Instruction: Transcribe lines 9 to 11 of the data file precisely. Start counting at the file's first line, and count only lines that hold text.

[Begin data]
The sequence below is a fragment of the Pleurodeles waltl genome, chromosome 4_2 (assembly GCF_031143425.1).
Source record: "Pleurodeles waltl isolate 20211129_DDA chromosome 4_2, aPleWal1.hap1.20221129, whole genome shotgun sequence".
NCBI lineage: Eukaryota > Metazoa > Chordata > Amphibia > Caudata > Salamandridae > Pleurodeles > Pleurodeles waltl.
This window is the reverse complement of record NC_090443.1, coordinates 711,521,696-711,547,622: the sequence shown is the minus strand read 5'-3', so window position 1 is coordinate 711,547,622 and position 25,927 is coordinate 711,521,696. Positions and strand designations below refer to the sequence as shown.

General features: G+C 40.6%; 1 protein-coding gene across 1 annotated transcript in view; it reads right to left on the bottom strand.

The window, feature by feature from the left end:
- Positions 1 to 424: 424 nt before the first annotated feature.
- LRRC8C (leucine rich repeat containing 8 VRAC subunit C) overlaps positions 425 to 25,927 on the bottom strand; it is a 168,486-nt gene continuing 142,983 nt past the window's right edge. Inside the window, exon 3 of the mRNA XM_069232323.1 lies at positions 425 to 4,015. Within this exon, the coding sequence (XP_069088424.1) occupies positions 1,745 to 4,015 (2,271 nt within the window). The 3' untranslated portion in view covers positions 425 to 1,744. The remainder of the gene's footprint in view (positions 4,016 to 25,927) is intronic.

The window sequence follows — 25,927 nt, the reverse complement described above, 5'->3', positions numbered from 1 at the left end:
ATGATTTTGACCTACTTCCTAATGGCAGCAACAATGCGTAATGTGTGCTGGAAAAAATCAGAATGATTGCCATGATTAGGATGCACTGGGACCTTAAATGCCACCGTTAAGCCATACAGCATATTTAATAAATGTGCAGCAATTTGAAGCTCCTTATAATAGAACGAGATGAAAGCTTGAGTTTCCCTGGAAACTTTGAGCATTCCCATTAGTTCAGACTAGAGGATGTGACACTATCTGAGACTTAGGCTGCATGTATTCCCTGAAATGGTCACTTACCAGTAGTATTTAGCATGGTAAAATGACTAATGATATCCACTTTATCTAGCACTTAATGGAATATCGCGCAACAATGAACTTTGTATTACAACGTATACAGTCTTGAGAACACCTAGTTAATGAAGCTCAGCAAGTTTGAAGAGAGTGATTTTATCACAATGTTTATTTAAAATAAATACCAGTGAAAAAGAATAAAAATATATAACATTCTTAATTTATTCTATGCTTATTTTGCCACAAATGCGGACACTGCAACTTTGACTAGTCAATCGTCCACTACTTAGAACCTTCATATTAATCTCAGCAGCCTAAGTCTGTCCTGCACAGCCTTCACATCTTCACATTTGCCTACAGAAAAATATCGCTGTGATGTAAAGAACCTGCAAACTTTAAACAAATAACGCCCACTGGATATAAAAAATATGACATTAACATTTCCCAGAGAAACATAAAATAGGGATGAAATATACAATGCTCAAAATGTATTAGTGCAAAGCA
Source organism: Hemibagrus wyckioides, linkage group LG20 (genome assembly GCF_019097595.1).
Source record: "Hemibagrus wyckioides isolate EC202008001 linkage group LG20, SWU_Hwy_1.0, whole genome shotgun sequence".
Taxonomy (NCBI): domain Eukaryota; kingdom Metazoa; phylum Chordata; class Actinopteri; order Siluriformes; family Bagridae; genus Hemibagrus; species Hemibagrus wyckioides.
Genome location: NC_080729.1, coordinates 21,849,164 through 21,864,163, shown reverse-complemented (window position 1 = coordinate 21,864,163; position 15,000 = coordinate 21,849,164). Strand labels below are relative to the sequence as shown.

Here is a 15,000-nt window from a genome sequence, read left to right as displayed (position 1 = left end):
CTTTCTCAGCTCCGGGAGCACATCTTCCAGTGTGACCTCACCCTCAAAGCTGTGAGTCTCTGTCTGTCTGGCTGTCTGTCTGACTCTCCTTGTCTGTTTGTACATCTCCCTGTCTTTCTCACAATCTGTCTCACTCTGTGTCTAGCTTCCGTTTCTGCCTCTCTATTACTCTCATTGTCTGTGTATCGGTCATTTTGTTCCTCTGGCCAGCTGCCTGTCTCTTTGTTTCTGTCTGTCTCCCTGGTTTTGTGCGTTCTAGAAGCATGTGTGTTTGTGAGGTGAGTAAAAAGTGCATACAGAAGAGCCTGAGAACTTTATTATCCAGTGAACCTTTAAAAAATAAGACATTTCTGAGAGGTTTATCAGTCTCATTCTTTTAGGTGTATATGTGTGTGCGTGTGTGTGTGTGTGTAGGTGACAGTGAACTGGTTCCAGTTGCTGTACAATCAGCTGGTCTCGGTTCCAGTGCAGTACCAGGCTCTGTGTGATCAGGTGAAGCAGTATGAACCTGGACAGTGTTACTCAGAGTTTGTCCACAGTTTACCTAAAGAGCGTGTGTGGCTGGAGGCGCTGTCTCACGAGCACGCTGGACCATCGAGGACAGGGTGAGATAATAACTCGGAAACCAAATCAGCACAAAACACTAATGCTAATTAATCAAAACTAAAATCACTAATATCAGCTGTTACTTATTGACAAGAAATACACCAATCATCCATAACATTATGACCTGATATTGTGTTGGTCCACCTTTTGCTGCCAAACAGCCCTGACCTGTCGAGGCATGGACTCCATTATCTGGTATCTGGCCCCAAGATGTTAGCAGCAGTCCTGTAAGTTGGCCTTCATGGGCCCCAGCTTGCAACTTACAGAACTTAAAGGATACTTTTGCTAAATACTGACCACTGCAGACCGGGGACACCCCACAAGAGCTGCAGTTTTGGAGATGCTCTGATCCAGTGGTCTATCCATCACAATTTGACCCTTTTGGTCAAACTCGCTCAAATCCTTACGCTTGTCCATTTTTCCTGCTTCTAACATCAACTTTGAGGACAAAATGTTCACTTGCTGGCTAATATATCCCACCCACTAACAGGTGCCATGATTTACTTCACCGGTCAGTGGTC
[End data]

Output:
The window sequence follows — 25,927 nt, the reverse complement described above, 5'->3', positions numbered from 1 at the left end:
ATGATTTTGACCTACTTCCTAATGGCAGCAACAATGCGTAATGTGTGCTGGAAAAAATCAGAATGATTGCCATGATTAGGATGCACTGGGACCTTAAATGCCACCGTTAAGCCATACAGCATATTTAATAAATGTGCAGCAATTTGAAGCTCCTTATAATAGAACGAGATGAAAGCTTGAGTTTCCCTGGAAACTTTGAGCATTCCCATTAGTTCAGACTAGAGGATGTGACACTATCTGAGACTTAGGCTGCATGTATTCCCTGAAATGGTCACTTACCAGTAGTATTTAGCATGGTAAAATGACTAATGATATCCACTTTATCTAGCACTTAATGGAATATCGCGCAACAATGAACTTTGTATTACAACGTATACAGTCTTGAGAACACCTAGTTAATGAAGCTCAGCAAGTTTGAAGAGAGTGATTTTATCACAATGTTTATTTAAAATAAATACCAGTGAAAAAGAATAAAAATATATAACATTCTTAATTTATTCTATGCTTATTTTGCCACAAATGCGGACACTGCAACTTTGACTAGTCAATCGTCCACTACTTAGAACCTTCATATTAATCTCAGCAGCCTAAGTCTGTCCTGCACAGCCTTCACATCTTCACATTTGCCTACAGAAAAATATCGCTGTGATGTAAAGAACCTGCAAACTTTAAACAAATAACGCCCACTGGATATAAAAAATATGACATTAACATTTCCCAGAGAAACATAAAATAGGGATGAAATATACAATGCTCAAAATGTATTAGTGCAAAGCA
Source organism: Hemibagrus wyckioides, linkage group LG20 (genome assembly GCF_019097595.1).